Meanwhile, a similar principle applies to Taylor. Here’s where people misunderstand each other a lot. Let’s say Alex asks for consent, Taylor gives consent, but secretly doesn’t want to. They have sex. Is it rape? No. If Alex can tell Taylor doesn’t want to, Alex would be an asshole to keep going, and this is an area where I think there can be legitimate debate. On one hand, we could say maybe Taylor wanted to do it even though he/she didn’t appear to be enjoying it, we can’t read Taylor’s mind and as long as Taylor gave affirmative consent without any force and never attempted, verbally or non-verbally, to withdraw consent, then it’s ok. On the other hand, we could say that consent should be enthusiastic because people too often feel that they have to have sex because of sexist or otherwise bad cultural expectations, so settling for less than enthusiasm is taking advantage. There’s a similar argument regarding sex work: is consenting out of want of money enough, or does consent have to come from a genuine desire to have sex for the sake of sex? It’s complicated, and real feminists debate these things in good faith. So that’s another post. But if you’d like to be a decent human being, I suggest you ask your partner how they feel if they seem unenthusiastic. Sometimes sex isn’t quite working but you want to keep going so it’ll get better; other times you just feel like you’re supposed to, and you shouldn’t feel like you’re supposed to. Sometimes people have different standards for what they consider affirmative consent, and it’s incredibly important that you be sure you have received what your partner considers real consent before you continue. That’s why we’re for affirmative consent rather than a lack of no, because silence can mean totally different things to different people.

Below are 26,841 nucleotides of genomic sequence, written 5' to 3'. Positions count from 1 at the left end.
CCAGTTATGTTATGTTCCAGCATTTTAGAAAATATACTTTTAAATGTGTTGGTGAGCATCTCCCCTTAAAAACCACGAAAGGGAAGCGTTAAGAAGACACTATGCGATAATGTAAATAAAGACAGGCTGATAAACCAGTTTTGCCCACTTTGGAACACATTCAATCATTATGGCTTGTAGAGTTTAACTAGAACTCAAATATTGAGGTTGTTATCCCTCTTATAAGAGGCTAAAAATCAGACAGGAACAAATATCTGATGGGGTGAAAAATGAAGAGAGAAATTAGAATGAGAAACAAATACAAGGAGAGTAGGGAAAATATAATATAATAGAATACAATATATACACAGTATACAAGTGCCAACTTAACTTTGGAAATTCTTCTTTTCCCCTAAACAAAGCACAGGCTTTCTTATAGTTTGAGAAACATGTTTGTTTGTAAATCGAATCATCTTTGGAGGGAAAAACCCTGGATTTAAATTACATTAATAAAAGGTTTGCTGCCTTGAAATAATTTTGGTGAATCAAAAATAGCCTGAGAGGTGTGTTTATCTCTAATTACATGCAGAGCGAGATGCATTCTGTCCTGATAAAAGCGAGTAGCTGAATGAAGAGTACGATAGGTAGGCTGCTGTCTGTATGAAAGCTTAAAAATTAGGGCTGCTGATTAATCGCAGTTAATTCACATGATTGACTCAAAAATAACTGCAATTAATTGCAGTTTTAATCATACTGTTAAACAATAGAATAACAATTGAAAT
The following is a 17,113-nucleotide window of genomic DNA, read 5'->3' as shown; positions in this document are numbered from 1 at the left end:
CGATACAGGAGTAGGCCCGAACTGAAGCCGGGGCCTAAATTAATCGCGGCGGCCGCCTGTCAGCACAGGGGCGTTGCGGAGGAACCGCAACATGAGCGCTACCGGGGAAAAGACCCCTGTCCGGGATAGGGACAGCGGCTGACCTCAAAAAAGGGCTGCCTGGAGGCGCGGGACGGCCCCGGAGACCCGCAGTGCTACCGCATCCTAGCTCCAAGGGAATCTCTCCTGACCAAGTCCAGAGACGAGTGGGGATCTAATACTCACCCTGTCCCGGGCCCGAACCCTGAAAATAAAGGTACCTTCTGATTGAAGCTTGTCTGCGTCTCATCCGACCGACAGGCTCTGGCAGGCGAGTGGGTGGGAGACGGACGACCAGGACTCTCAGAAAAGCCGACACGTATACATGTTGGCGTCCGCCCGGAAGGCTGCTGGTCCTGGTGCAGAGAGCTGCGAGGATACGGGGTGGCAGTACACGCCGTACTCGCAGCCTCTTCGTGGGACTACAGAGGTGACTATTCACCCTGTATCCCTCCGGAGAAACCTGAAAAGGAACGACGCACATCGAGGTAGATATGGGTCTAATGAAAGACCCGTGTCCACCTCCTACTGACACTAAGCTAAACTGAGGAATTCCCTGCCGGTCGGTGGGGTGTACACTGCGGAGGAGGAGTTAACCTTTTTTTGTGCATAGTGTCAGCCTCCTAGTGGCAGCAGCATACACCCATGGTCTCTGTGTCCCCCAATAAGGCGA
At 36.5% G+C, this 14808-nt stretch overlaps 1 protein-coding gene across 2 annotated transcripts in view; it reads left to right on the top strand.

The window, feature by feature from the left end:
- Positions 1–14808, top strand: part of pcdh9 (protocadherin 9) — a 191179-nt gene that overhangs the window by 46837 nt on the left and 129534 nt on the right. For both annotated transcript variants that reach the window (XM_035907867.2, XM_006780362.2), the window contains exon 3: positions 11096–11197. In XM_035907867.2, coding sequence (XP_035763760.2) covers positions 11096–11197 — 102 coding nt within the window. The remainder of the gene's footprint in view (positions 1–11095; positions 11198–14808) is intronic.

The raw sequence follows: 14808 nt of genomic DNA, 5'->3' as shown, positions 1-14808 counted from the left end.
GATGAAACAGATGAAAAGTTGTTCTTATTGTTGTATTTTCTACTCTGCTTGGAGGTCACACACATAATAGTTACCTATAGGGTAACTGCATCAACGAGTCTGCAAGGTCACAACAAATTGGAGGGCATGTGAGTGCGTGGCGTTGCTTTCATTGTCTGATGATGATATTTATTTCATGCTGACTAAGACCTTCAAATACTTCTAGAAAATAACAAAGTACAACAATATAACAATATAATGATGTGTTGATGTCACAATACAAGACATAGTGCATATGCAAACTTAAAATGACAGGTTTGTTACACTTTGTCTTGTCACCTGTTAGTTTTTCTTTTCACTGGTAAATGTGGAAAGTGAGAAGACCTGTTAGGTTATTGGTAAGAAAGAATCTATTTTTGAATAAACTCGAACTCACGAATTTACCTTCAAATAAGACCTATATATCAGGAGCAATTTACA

So, see, I’m not requiring people to read any minds, neither of rapists nor of rape victims. Rape is a sexual act without consent. Consent is something real. It’s more complicated than some think – it’s not just the absence “AHHHHH NOOOOOO!” But it’s not so complex that it’s beyond comprehension by a reasonable person: It’s the absence of coercion + the presence of verbal and/or nonverbal yes + the absence of verbal and nonverbal no/stop. (Yes, you have to figure out what counts as “coercion”, “yes” and “no”, which is why I said a reasonable person.) Sex acts committed under conditions that do not fit this definition are sexual assault or rape. They are rape because they are committed without consent. They are wrong because they are committed without consent. Rape is wrong because it is committed without consent. This isn’t rocket science.
Alexes, people who rape without meaning to do anything wrong, exist. They get their twisted ideas of sex and consent from their cultures, and they’ve just never stopped to think about how they respect one’s right to one’s house more than certain people’s rights to their bodies. I personally would be less likely to press charges against an Alex, and I imagine I’m not the only one, not because I’d think it wasn’t rape, but because I’d have a hard time trying to get an Alex thrown in prison for years while I knew that he didn’t want to hurt me. But we can’t let them rape any more people (no, not even if their victims are related to politicians we don’t like). Then again, throwing them in prison isn’t at all guaranteed to stop rape, either. We should have a way to deal with rapists that will keep them from doing it again and will address the root causes of rape, which, for these Alexes, is the parts of our cultures that make people think that some instances of rape aren’t really rape or aren’t really wrong. Neither prison nor doing nothing are likely to accomplish those goals. We need another option, one based on results rather than on the appearance of results, one that targets guilt-the-state rather than having a field day with guilt-the-emotion. But any solution has to be firmly grounded in an understanding of what the problem really is, why rape is wrong in the first place.
Apologies to people with the name Alex ; ). It was really just the first gender-neutral name that came to mind.